Birthmarks are a common condition, of which there are different types. Despite their name, they aren’t always present at birth and can sometimes appear during the days following delivery. They vary in size and colour with some fading away, while others remain permanently.

There are two types of birthmark, vascular and pigmented. Vascular birthmarks are often red, purple or pink. They are caused when blood vessels don’t develop properly and include salmon patches and port-wine stains.  Pigmented birthmarks occur when pigment cells (known as melanin) cluster together and include café au lait spots and Mongolian blue spots. 


    Moles (congenital nevus)
    These raised brown spots are extremely common and range in colour from pink to light brown or black. They can appear anywhere on the body and tend to be round in shape. It’s important to keep an eye on any changes to the size or shape of moles, as larger congenital nevi have a greater risk of developing skin cancer.


    Salmon patches
    Sometimes referred to as angel kisses or stork bites, salmon patches are caused by small blood vessels clustering under the skin. Typically red or pink in colour, they tend to occur between the eyes, on the eyelids or the back of the neck. They are one of the most common types of birthmark, affecting around two out of five babies.

  • Café au lait spots
    Café au lait spots are a type of birthmark characterized by flat patches on the skin. They are light brown in color but can darken with sun exposure. These marks are distinct because they often have irregular edges and vary in color. The size of café au lait spots can also vary. Spots can be as small as a half centimeter. The spots are usually present at birth but may develop later in life. Café au lait spots are harmless and normal, with some people having anywhere from one to three spots. But sometimes, these spots can indicate an underlying genetic problem.

  • Haemangiomas
    Pink, blue or bright red in colour, haemangiomas are often found on the extremities, head or neck. They are sometimes referred to as strawberry marks due to their resemblance to the surface of a strawberry. About one in ten babies have a haemangioma and tend to be more common in girls, premature babies, low birth weight babies and multiple births, such as twins. Most haemangiomas don’t need treatment and disappear by the age of seven. Occasionally, thread veins may remain on the skin’s surface or the affected area of skin might appear lighter in colour than the rest of the skin.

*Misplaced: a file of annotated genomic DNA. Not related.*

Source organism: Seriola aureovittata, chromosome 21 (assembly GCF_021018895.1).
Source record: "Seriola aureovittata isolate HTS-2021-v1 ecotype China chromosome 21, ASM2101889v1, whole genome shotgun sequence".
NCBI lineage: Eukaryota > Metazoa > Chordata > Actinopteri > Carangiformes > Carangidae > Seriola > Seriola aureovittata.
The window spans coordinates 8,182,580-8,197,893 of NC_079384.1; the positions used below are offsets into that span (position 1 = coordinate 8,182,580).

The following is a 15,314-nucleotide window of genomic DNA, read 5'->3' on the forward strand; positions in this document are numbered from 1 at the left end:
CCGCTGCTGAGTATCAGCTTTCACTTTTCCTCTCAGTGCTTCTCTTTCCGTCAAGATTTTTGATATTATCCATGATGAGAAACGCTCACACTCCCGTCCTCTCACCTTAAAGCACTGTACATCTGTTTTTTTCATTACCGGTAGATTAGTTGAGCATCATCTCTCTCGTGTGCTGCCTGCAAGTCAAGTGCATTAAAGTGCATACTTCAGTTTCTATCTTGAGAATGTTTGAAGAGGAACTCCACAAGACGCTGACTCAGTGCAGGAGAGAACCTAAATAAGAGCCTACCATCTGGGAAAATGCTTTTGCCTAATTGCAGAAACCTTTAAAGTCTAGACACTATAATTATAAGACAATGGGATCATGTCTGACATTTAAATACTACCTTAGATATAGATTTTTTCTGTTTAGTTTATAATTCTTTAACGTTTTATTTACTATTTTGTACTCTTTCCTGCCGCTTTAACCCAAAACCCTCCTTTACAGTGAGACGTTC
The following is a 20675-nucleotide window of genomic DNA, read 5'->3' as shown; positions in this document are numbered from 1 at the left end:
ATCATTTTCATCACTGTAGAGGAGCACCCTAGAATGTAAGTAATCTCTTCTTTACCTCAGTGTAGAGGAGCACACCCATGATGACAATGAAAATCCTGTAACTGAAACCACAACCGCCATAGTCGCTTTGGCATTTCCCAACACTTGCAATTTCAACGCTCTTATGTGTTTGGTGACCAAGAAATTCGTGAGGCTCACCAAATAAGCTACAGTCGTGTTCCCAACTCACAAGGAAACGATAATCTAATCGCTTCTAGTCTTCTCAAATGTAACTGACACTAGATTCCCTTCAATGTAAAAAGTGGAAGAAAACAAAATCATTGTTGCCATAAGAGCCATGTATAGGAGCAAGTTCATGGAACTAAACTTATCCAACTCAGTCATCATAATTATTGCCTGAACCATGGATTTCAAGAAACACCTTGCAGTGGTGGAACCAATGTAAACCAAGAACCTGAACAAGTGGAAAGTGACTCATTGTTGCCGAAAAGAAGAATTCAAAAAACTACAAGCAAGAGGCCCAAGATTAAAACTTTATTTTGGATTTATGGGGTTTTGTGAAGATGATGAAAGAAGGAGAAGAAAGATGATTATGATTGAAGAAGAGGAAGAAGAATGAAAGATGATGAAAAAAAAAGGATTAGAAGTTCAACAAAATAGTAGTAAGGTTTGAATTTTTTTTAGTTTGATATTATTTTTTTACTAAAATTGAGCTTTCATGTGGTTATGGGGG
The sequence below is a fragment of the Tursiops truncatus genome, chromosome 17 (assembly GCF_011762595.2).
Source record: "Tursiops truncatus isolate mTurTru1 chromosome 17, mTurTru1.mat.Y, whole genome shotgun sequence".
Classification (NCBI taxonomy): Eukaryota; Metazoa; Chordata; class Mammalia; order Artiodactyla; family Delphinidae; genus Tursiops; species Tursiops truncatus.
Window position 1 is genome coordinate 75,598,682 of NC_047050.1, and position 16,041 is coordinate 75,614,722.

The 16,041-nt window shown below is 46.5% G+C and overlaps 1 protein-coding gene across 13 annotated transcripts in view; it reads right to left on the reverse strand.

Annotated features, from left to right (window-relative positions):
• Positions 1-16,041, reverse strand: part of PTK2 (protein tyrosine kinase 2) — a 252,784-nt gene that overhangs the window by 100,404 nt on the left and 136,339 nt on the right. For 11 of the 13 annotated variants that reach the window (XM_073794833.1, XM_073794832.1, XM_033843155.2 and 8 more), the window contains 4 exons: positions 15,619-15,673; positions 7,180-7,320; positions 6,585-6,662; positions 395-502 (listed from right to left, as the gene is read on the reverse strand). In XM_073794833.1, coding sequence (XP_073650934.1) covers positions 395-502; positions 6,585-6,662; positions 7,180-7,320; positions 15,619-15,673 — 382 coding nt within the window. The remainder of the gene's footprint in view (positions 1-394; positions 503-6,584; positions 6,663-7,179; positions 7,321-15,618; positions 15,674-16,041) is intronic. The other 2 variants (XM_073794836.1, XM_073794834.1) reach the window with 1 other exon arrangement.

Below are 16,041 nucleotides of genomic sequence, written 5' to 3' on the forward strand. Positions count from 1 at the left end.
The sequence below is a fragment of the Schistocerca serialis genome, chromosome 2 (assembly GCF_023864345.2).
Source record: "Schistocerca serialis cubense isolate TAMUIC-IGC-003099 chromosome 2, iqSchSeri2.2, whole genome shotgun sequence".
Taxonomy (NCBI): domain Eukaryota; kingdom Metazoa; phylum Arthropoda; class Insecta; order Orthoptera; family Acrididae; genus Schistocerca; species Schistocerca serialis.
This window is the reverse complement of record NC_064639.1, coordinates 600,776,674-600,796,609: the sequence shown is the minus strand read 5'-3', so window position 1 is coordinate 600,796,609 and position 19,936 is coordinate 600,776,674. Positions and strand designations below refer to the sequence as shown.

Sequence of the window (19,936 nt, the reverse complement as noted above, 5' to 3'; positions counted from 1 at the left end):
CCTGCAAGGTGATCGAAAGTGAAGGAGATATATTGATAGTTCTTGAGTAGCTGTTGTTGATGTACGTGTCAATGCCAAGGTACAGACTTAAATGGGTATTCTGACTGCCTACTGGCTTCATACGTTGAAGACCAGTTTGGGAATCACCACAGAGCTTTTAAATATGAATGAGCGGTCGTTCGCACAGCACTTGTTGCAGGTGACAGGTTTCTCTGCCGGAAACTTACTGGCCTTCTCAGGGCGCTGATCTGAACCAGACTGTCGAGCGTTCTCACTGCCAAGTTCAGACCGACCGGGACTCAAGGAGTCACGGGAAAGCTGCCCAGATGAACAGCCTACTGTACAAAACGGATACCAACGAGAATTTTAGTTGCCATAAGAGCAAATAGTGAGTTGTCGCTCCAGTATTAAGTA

• Mongolian blue spots
    Mongolian blue spots, also known as slate gray nevi, are a type of pigmented birthmark. They’re formally called congenital dermal melanocytosis. These marks are flat and blue-gray. They typically appear on the buttocks or lower back, but may also be found on the arms or legs. They’re generally present at birth or develop soon after. These birthmarks are noncancerous and present no health danger. However, your child’s pediatrician should examine the marks to confirm the diagnosis. There’s no recommended treatment for Mongolian blue spots. They usually fade before adolescence.

  • Port-wine stains
    Port-wine stains are red, purple or dark marks that usually appear on the face and neck. They are present from birth and are caused when small blood vessels don’t form properly near the surface of the skin. They vary in size and shape and can occur anywhere on the body but are often found on the face and neck. Port-wine stains don’t fade over time and as a child grows their port-wine stain grows in proportion with them.



Most birthmarks don’t require treatment, however some do.  The NHS can provide treatment if a birthmark is affecting someone’s health, however if you’d like a birthmark removed for cosmetic reasons this will have to be privately.    



Lisa Butler was born with a port-wine stain on her face. Now in her late thirties, she has learnt to come to terms with her condition. In her blog for the British Skin Foundation, she writes about her changing attitude to her skin, and how “confidence for me means not feeling like I need to apply makeup every time I leave the house”. Instead, she has become selective about when she chooses to cover up, explaining that, “I do still wear makeup for going to work or going out for the evening, but if I’m going to the supermarket or on the school run, I’m happy to go out without any makeup on.”

Professional dancer Cassandra Naud (pictured), was also born with a noticeable birthmark. Located underneath her eye, she explained to People.com that she has found her birthmark is an advantage when she goes for auditions. She’s keen to highlight that, “Something like this, like a birthmark, it’s not negative. You have to see the positive, let go, and know that it’s okay.”

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